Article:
Derrida’s conditional hospitality is never far away, when we speak about what we can do to make others feel included.
Last week a brief exchange on whether a call for papers on the experiences of women of colour in education meant to say “US education” or was really open to others, sent me back to Barthes’ discussion of exnomination. In his essay on the function of myth in distributing power, Barthes points out that the most powerful in any situation will not need to name themselves, and indeed will seek to demonstrate their power by reserving for themselves the default position. The most powerful are those who can establish their own status as the one that never needs to be qualified.
President. Woman president.
There, you saw it.
Barthes’ focus is the bourgeoisie, the class who do not wish to name themselves. His idea was picked up in 2000 by linguist Robin Lakoff, who expanded it usefully to look at dominant groups in general, and the tactical unnaming of privilege.
If you are a member of the dominant group, your attributes are invisible, as your role in making things the way they are is not noticeable.
For all of us who work as educators, and especially those of us who work in edtech, the American college system has fully achieved this status. It is the default that doesn’t have to name itself. I have sat in LMS demonstrations watching a video of everyday US college life as the roadmap for vendor planning for us. And no one raised an eyebrow, because we’re used to this across every surface of soft cultural power, where the US dominates to the point that we forget we’re not thinking our own thoughts.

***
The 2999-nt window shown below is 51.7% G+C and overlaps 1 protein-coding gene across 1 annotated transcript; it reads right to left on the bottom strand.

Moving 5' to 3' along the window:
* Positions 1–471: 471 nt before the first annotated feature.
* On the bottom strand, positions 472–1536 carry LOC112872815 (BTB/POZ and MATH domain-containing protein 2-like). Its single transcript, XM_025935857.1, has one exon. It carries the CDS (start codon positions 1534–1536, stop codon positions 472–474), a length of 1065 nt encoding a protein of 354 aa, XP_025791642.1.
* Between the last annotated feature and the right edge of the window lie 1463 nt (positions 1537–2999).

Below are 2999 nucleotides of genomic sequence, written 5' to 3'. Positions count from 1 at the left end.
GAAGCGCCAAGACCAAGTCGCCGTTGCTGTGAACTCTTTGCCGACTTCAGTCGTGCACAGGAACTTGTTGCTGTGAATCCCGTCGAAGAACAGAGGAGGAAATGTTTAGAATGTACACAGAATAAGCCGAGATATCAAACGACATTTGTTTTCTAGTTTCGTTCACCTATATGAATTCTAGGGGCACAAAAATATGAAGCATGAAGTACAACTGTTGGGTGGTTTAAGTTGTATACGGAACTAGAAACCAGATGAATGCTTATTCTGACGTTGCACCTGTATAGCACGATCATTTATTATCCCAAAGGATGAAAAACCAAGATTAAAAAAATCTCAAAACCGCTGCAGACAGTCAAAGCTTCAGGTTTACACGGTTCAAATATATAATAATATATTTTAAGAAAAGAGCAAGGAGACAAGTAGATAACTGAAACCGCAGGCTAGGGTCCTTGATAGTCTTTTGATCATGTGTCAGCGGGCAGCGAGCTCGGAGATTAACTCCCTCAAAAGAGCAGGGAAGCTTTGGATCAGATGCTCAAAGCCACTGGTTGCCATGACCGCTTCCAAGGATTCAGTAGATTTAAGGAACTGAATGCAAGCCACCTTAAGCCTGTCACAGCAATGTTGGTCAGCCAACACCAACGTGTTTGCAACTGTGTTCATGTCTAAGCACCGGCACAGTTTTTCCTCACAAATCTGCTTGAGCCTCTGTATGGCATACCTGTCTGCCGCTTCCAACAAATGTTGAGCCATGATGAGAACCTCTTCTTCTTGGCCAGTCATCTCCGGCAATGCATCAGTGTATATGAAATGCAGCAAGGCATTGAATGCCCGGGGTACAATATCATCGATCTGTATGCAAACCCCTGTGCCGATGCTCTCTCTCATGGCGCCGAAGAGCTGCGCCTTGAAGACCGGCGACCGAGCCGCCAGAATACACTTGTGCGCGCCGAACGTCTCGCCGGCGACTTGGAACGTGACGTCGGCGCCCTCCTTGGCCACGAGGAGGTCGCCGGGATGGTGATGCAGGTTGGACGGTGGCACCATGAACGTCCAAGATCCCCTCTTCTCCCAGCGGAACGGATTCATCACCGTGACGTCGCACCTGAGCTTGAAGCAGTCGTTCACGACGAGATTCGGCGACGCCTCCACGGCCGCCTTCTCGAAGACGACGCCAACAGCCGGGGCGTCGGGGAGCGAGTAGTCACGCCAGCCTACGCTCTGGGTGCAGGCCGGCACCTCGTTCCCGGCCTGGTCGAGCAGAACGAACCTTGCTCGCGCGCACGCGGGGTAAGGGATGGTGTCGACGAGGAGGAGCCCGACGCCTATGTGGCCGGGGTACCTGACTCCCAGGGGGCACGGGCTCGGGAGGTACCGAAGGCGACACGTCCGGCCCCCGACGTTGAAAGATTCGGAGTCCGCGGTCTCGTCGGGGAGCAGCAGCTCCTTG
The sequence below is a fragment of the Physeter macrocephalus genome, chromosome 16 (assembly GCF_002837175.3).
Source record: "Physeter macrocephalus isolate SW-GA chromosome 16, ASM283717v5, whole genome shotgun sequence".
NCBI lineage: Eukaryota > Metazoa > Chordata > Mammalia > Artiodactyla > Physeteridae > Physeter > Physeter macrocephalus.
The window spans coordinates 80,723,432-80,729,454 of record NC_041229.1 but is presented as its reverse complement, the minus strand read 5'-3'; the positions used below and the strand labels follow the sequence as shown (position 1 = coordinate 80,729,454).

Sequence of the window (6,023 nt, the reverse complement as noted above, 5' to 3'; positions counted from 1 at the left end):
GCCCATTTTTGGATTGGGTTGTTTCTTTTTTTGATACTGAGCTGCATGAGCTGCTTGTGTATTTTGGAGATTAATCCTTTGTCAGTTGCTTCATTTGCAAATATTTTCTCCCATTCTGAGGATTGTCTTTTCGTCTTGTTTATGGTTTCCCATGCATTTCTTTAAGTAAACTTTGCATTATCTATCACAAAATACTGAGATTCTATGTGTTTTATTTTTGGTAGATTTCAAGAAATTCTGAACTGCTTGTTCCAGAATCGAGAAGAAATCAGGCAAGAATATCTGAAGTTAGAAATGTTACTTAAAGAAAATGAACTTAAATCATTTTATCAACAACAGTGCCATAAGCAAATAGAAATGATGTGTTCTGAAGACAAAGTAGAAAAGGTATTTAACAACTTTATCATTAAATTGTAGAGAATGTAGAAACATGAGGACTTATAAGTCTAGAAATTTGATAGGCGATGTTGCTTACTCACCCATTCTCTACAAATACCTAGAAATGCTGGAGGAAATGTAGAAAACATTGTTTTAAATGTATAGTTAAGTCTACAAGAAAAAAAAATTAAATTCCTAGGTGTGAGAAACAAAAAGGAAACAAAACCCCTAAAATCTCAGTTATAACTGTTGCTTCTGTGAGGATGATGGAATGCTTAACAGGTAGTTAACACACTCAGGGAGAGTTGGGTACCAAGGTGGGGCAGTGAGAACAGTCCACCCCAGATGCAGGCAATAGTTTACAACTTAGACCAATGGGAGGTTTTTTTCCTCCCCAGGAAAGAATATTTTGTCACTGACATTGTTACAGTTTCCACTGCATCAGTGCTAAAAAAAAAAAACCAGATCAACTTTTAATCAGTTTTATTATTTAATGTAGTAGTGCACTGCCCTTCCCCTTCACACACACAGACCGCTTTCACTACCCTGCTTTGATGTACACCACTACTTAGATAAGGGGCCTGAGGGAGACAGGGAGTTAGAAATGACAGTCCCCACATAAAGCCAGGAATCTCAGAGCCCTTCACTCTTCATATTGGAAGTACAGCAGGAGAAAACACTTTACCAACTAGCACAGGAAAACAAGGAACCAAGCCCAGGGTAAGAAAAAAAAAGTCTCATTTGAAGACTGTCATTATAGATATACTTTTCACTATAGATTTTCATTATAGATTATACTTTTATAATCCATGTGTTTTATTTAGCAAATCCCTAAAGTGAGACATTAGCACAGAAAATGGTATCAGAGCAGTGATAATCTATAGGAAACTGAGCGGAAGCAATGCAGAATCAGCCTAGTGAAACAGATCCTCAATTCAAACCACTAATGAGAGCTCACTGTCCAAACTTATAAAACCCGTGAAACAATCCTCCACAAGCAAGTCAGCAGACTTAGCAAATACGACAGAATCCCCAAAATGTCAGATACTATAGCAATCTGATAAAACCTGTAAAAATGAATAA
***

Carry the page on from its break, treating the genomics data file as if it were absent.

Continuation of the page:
Hi Professor Bowles,
I hope your summer is going well!
I wanted to reach out to invite you to participate in our ‘Professor Pulse’ study. This project aims to collect data and insights into professors’ sentiments on current issues and topics in higher education – everything from tenure, to student apathy, to school administration.
Hi Lauren. It’s winter here. Our professorial system is entirely different to yours. You don’t mean me, you really don’t.
But if Nauru teaches us anything, it’s that we don’t change global power by wrestling a bit of it for ourselves, and then punching down.
Here’s the hopeful part. International online networks are becoming a new kind of everyday, and they sensitise us all to the defaults we each use, and impose on others. This morning’s workshop was followed by a conversation about identity and difference in digital pedagogy with educators Sherri Spelic, Annemarie Perez, Miriam Neptune and Chris Gilliard. I asked Chris what he expects US educators to learn from the presence of others in their workshops, their conversations, their sense of the scope of “education” when they say it.
Chris’ answer went to the heart of how we achieve change by showing up. So if we want Americans to stop thinking of the rest of the world as the exotic, the underserved market, being present is the place to begin. We need to make time to hear from each other in workshops like this, at a scale that we can work with. We need to promote listening well as an activist practice. And as educators we have to lead this process, and centre it in our teaching.
We need have more conversations with people who are not us.
Warmest thanks to all the workshop participants, co-facilitators Paul Prinsloo and Maha Bali, and Chris Gilliard, activist educator.